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How Do I Choose the Best Oak Hardwood Flooring?

Installing hardwood floors may help add value to a home.
Some homeowners who select oak hardwood flooring prefer a floating floor that is simpler to install.
Oak flooring.
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  • Written By: Mary McMahon
  • Edited By: O. Wallace
  • Last Modified Date: 25 August 2014
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Oak is one of the most popular woods for hardwood flooring, but all oak hardwood flooring products are not created alike. Choosing flooring should be done with care to make sure that it will be appropriate for the setting and that it will meet the aesthetic desires of the people who will be living with the flooring. Oak floors last a long time when they are of high quality and they are properly cared for, and people should remember that they will live with their decision for decades.

Numerous types of oak are used in oak hardwood flooring, with red oak and white oak both being very popular. When selecting hardwood flooring, people should think about the shade they want, because oak can vary from an almost white to deep brown color. They should also consider finishes, which vary from matte to glossy, and can include distressed finishes for an antiqued look. Companies which make flooring usually provide samples for free, which allows people to inspect their options to determine which one would be most suitable.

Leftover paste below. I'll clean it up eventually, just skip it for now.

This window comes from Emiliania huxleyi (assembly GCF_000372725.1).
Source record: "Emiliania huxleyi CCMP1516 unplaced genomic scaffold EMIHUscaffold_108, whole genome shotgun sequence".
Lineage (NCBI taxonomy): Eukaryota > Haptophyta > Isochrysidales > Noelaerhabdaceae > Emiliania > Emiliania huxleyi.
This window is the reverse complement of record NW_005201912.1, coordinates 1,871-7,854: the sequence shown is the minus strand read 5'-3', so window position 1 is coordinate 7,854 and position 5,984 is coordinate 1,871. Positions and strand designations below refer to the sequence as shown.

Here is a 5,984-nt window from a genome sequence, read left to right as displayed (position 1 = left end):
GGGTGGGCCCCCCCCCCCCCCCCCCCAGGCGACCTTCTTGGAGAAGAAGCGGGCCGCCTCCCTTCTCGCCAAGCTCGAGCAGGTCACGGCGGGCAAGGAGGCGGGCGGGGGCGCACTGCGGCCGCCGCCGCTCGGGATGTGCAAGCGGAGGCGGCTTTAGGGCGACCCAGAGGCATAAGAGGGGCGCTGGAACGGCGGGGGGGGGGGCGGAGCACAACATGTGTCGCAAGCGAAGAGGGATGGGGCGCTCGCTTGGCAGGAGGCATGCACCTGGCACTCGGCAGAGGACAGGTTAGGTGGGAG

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Another issue to think about when selecting oak hardwood flooring is whether the wood should be solid or engineered. Solid oak hardwood flooring is made from solid strips or planks of wood, while engineered flooring is made with veneer which is layered onto a base. Engineered flooring tends to expand and contract less, but it doesn't always wear as well as solid flooring. There are also numerous flooring widths to consider, including wide plank flooring and flooring made from narrow strips, and oak hardwood flooring is also available in parquet.

Flooring products often come with warranties, which is another thing to consider when selecting oak hardwood flooring. Usually prefinished floors have lengthier warranties, while unfinished floors have much shorter ones. If a flooring company is being hired to do the flooring installation, it is important to ask them about any guarantees and warranties they offer, and to select a reputable flooring company to do the job. Even the best flooring will fail if the installation is done incorrectly.

Installation method can be an important issue. People installing their own oak hardwood flooring may prefer a floating floor, which is easy to install without extensive experience. Other flooring products need to be glued, nailed, or stapled, and they can be more challenging to install. Tricky installations are usually best handled by professionals who have experience.

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cardsfan27
Post 4

I love that they make hardwood floors now that are so easy to install. I remember when I was younger, I was helping my grandfather put in some wooden flooring at my aunt's house, and it was a lot of work. You had to install each plank individually, and make sure everything lined up perfectly. Then you had to nail them into the floor a certain way. Even after all that, the floor would start to buckle in some places after several years, since we lived in such a humid climate.